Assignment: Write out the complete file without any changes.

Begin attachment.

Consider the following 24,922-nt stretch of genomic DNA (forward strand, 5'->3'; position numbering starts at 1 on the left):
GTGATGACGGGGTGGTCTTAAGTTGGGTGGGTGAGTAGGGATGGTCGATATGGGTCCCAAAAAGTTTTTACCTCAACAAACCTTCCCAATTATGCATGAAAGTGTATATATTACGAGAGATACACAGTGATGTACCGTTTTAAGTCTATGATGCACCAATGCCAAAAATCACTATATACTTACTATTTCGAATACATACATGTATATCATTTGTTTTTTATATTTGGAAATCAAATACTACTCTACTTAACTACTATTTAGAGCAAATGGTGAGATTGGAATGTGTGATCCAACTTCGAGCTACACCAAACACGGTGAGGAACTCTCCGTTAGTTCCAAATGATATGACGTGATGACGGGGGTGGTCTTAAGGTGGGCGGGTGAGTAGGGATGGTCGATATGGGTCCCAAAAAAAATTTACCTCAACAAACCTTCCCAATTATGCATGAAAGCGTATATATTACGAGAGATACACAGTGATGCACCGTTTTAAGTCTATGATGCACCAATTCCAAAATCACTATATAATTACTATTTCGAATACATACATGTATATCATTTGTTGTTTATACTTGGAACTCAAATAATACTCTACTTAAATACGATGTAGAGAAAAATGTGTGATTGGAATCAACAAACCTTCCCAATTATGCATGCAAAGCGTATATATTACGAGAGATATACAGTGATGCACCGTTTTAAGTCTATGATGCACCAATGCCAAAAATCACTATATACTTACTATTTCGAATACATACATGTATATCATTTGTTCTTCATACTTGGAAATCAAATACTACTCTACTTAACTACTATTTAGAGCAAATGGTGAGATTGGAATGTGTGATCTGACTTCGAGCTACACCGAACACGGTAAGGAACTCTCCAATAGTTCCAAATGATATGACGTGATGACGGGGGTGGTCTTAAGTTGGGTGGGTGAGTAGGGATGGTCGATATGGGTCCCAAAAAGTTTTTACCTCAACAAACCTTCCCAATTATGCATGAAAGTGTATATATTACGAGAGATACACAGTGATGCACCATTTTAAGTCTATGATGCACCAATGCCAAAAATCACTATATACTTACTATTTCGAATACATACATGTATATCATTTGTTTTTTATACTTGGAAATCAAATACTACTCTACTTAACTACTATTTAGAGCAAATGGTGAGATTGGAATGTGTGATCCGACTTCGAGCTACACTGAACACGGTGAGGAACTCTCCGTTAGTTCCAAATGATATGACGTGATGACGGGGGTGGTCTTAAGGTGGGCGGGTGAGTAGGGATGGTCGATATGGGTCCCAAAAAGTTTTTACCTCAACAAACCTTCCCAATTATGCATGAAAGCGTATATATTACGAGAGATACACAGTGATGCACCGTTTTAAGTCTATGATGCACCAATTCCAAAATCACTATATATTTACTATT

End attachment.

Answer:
Consider the following 24,922-nt stretch of genomic DNA (forward strand, 5'->3'; position numbering starts at 1 on the left):
GTGATGACGGGGTGGTCTTAAGTTGGGTGGGTGAGTAGGGATGGTCGATATGGGTCCCAAAAAGTTTTTACCTCAACAAACCTTCCCAATTATGCATGAAAGTGTATATATTACGAGAGATACACAGTGATGTACCGTTTTAAGTCTATGATGCACCAATGCCAAAAATCACTATATACTTACTATTTCGAATACATACATGTATATCATTTGTTTTTTATATTTGGAAATCAAATACTACTCTACTTAACTACTATTTAGAGCAAATGGTGAGATTGGAATGTGTGATCCAACTTCGAGCTACACCAAACACGGTGAGGAACTCTCCGTTAGTTCCAAATGATATGACGTGATGACGGGGGTGGTCTTAAGGTGGGCGGGTGAGTAGGGATGGTCGATATGGGTCCCAAAAAAAATTTACCTCAACAAACCTTCCCAATTATGCATGAAAGCGTATATATTACGAGAGATACACAGTGATGCACCGTTTTAAGTCTATGATGCACCAATTCCAAAATCACTATATAATTACTATTTCGAATACATACATGTATATCATTTGTTGTTTATACTTGGAACTCAAATAATACTCTACTTAAATACGATGTAGAGAAAAATGTGTGATTGGAATCAACAAACCTTCCCAATTATGCATGCAAAGCGTATATATTACGAGAGATATACAGTGATGCACCGTTTTAAGTCTATGATGCACCAATGCCAAAAATCACTATATACTTACTATTTCGAATACATACATGTATATCATTTGTTCTTCATACTTGGAAATCAAATACTACTCTACTTAACTACTATTTAGAGCAAATGGTGAGATTGGAATGTGTGATCTGACTTCGAGCTACACCGAACACGGTAAGGAACTCTCCAATAGTTCCAAATGATATGACGTGATGACGGGGGTGGTCTTAAGTTGGGTGGGTGAGTAGGGATGGTCGATATGGGTCCCAAAAAGTTTTTACCTCAACAAACCTTCCCAATTATGCATGAAAGTGTATATATTACGAGAGATACACAGTGATGCACCATTTTAAGTCTATGATGCACCAATGCCAAAAATCACTATATACTTACTATTTCGAATACATACATGTATATCATTTGTTTTTTATACTTGGAAATCAAATACTACTCTACTTAACTACTATTTAGAGCAAATGGTGAGATTGGAATGTGTGATCCGACTTCGAGCTACACTGAACACGGTGAGGAACTCTCCGTTAGTTCCAAATGATATGACGTGATGACGGGGGTGGTCTTAAGGTGGGCGGGTGAGTAGGGATGGTCGATATGGGTCCCAAAAAGTTTTTACCTCAACAAACCTTCCCAATTATGCATGAAAGCGTATATATTACGAGAGATACACAGTGATGCACCGTTTTAAGTCTATGATGCACCAATTCCAAAATCACTATATATTTACTATT